Figure 1: Three Apples (Media from Wix).

The discussion on an overall lack of originality does not, however, originate from folklore studies, but from the school of postmodern deconstruction. In its relentless quest to deconstruct everything that anyone can have a critical opinion about, deconstructionists, as Tymoczko (1995) explains, insist on pointing out the dependence writers have on other writers as evidence that writers simply do not create original works of literature (pp. 12). This idea, too, will be revisited later. Suffice to say the critics of originality, as well as the traditions from which they derive their arguments, are as numerous as they are vocal. But are they right?

Too Much Art To Handle?

In this author’s view, arguing about the existence of originality in all its individual manifestations would be a project better suited for a lifelong pursuit than an article. Rather than make the case for originality in and of itself, it would be more productive and contemporary to cite developments addressed in Kenneth Goldsmith's curious book Uncreative Writing: Managing Language in the Digital Age (Goldsmith, 2011). In his book, Goldsmith recognizes a middle ground in the debate of originality versus unoriginality and begins by referencing the term unoriginal genius, coined by literary critic Marjorie Perloff (Goldsmith, 2011, pp. 10). In citing Perloff and others, Goldsmith recognizes a truth many involved in literary translation spheres have come to realize: there is so much to read that has already been translated. If it was possible to add anything more, should we even when there is so much to deal with already? For translators, it is not a bad thing in the professional sense. After all, the more there is to translate, the better job security a translator is likely to have. But the sheer volume of art out there is only one element of what Goldsmith talks about. As the author himself writes:

Figure 2: Full of Text (Media from Wix).

’The world is full of texts, more or less interesting; I do not wish to add any more.’ It seems an appropriate response to a new condition in writing today: faced with an unprecedented amount of available text, the problem is not needing to write more of it; instead, we must learn to negotiate the vast quantity that exists. How I make my way through this thicket of information – how I manage it, how I parse it, how I organize and distribute it – is what distinguishes my writing from yours. (Goldsmith, 2011, pg. 10)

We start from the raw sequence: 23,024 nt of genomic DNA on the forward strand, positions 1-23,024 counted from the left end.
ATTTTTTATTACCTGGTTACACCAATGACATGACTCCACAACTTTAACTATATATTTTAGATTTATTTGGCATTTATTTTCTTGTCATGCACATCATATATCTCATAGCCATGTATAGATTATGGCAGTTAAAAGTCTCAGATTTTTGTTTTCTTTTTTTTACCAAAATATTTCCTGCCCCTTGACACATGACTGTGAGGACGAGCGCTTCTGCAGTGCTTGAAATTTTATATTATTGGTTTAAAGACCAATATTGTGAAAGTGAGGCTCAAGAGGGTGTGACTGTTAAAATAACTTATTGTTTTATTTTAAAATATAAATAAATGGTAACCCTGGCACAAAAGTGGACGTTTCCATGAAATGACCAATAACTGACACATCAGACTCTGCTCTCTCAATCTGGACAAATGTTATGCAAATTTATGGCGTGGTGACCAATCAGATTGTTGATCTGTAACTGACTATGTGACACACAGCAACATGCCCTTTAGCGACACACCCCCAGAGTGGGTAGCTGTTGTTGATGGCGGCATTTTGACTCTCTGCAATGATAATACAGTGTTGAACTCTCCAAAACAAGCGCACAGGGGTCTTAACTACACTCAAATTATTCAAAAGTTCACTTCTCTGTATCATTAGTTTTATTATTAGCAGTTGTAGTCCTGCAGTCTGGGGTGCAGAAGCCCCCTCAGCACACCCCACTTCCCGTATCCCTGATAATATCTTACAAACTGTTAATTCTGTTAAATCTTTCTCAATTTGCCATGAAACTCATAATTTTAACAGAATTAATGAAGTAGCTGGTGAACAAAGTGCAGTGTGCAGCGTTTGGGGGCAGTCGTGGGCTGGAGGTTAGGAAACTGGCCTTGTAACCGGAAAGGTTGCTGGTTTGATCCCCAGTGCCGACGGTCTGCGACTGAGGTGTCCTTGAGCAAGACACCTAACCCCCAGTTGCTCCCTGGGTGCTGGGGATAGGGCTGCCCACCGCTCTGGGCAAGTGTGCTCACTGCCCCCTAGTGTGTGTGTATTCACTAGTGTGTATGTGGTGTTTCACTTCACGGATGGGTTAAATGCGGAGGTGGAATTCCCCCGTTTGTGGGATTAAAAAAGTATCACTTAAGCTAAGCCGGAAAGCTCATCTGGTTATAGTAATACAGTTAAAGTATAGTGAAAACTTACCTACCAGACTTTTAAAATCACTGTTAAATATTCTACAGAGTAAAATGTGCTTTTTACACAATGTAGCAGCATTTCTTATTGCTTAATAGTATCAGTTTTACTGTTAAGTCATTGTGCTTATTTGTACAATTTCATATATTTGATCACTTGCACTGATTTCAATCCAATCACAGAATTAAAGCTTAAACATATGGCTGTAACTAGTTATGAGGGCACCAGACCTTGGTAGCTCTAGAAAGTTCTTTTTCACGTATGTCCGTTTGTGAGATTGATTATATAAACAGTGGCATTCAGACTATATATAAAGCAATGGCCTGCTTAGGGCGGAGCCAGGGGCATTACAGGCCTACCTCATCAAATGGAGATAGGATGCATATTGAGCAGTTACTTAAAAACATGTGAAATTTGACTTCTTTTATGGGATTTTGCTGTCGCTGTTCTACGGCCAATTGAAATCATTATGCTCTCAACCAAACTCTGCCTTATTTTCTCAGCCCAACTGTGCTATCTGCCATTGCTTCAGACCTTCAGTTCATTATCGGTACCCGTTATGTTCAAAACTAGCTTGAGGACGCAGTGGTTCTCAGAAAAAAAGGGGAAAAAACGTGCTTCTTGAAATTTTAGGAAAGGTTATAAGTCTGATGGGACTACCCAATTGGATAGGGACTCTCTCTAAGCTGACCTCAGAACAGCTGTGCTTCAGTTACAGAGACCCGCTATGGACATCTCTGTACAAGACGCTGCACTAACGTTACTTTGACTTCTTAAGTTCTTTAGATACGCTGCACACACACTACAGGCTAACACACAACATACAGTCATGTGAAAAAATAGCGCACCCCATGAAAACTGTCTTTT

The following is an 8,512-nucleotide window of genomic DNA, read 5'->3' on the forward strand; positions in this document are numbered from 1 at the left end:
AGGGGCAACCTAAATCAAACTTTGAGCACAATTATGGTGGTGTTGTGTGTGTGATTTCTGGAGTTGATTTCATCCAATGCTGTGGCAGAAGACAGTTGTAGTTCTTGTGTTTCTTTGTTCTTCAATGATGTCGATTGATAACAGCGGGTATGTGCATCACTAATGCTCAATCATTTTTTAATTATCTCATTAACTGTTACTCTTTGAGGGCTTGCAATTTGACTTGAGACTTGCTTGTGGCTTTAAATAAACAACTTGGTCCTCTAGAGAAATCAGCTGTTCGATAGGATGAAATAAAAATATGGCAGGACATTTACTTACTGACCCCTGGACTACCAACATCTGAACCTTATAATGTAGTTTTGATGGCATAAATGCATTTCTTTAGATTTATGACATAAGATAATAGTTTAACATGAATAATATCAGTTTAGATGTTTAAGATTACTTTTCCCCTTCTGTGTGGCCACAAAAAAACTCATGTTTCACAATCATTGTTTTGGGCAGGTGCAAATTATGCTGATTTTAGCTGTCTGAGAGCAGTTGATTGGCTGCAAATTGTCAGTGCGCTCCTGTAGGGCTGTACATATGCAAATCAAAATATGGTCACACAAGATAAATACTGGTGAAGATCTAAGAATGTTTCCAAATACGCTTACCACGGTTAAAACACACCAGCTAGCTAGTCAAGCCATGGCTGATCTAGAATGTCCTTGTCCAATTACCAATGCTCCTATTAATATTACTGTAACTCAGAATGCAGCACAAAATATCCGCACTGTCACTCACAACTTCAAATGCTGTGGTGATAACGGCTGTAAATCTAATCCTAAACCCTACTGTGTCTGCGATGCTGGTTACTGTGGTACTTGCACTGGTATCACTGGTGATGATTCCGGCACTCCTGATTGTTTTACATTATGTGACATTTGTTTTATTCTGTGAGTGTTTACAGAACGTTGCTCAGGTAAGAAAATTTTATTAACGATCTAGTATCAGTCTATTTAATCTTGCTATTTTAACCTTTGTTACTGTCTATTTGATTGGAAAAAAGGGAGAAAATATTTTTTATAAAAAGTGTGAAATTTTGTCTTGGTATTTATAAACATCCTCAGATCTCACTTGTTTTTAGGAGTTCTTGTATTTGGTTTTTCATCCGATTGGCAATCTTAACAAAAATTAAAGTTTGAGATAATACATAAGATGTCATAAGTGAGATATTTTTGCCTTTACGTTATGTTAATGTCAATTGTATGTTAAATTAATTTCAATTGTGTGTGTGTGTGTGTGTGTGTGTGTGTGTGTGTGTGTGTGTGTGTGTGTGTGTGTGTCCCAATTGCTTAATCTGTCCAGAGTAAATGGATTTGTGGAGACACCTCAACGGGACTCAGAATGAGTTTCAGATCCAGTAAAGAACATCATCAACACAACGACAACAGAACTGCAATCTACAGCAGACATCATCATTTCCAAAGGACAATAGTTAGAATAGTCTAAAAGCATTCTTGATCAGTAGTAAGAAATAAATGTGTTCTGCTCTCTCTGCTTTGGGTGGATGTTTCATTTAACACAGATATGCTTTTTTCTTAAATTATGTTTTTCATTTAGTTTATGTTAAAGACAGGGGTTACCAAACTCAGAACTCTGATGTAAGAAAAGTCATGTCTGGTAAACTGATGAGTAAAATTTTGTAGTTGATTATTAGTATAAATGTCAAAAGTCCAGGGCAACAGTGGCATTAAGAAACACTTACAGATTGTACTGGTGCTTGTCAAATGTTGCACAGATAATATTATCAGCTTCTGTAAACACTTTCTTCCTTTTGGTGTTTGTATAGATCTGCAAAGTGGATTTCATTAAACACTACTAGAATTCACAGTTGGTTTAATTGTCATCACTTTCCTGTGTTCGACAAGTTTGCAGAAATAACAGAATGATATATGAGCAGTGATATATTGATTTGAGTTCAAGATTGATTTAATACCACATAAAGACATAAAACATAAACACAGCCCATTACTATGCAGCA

This management of and manoeuvring through a world of endless information due to the digital world is what Goldsmith calls “uncreative writing". While Goldsmith (2011) admits that “these writers function more like programmers than traditional writers…” the author also calls uncreative writing “a writing imbued with celebration” among other proclamations of positivity (pp. 12-13). Goldsmith likewise denies in the same breath that “uncreative writing” is anything close to a nihilistic act.

Several observations can be made from “uncreative writing” as concerns translation and the art of “retelling”, for while Goldsmith is referring to authors directly he is also referring to translators by default. First, the role of computers is comparable between both "uncreative artists" and translators. As explained by a professor of translation studies during this authors' period of study, the internet has united the fragmented translation community in a way it has never been united before. Translation software has also increased the speed with which translators complete their projects. In contrast, "uncreative writers" have erupted into the world of cyberspace "with the computer encouraging writers to mimic its workings" (Goldsmith, 2011, pp. 13). Where the two differ is that "uncreative writers", at least those whom Goldsmith describes as being connected to the digital world, function on behalf of that world even if their activities are not all digital. The fundamental task of translators, however, has not changed despite the possibilities it has afforded "uncreative writers"; not only are translations of contemporary authors being published in the Anglosphere with greater speed, so too are older classics that at first glance have nothing to do with the digital era in terms of plot.